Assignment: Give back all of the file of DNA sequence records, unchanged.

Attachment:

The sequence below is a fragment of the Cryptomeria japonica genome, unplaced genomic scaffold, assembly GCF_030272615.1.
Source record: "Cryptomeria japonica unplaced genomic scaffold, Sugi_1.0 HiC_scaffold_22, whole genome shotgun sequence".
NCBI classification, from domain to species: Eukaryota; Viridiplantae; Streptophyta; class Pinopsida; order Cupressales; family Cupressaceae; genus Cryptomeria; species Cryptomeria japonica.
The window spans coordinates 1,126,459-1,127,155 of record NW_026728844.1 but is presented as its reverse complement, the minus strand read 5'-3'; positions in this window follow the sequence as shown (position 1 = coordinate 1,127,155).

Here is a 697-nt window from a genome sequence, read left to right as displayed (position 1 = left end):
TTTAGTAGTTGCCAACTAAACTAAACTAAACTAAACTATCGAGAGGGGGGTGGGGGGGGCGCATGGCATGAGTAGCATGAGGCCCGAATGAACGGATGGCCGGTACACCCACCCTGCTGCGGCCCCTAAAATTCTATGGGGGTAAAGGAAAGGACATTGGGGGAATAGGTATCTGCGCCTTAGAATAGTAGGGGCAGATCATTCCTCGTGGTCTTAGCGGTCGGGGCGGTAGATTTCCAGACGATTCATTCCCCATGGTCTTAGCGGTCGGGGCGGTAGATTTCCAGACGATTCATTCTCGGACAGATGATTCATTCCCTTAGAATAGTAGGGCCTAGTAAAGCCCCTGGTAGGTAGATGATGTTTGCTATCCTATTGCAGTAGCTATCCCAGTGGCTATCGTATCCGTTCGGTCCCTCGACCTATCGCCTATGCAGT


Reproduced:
The sequence below is a fragment of the Cryptomeria japonica genome, unplaced genomic scaffold, assembly GCF_030272615.1.
Source record: "Cryptomeria japonica unplaced genomic scaffold, Sugi_1.0 HiC_scaffold_22, whole genome shotgun sequence".
NCBI classification, from domain to species: Eukaryota; Viridiplantae; Streptophyta; class Pinopsida; order Cupressales; family Cupressaceae; genus Cryptomeria; species Cryptomeria japonica.
The window spans coordinates 1,126,459-1,127,155 of record NW_026728844.1 but is presented as its reverse complement, the minus strand read 5'-3'; positions in this window follow the sequence as shown (position 1 = coordinate 1,127,155).

Here is a 697-nt window from a genome sequence, read left to right as displayed (position 1 = left end):
TTTAGTAGTTGCCAACTAAACTAAACTAAACTAAACTATCGAGAGGGGGGTGGGGGGGGCGCATGGCATGAGTAGCATGAGGCCCGAATGAACGGATGGCCGGTACACCCACCCTGCTGCGGCCCCTAAAATTCTATGGGGGTAAAGGAAAGGACATTGGGGGAATAGGTATCTGCGCCTTAGAATAGTAGGGGCAGATCATTCCTCGTGGTCTTAGCGGTCGGGGCGGTAGATTTCCAGACGATTCATTCCCCATGGTCTTAGCGGTCGGGGCGGTAGATTTCCAGACGATTCATTCTCGGACAGATGATTCATTCCCTTAGAATAGTAGGGCCTAGTAAAGCCCCTGGTAGGTAGATGATGTTTGCTATCCTATTGCAGTAGCTATCCCAGTGGCTATCGTATCCGTTCGGTCCCTCGACCTATCGCCTATGCAGT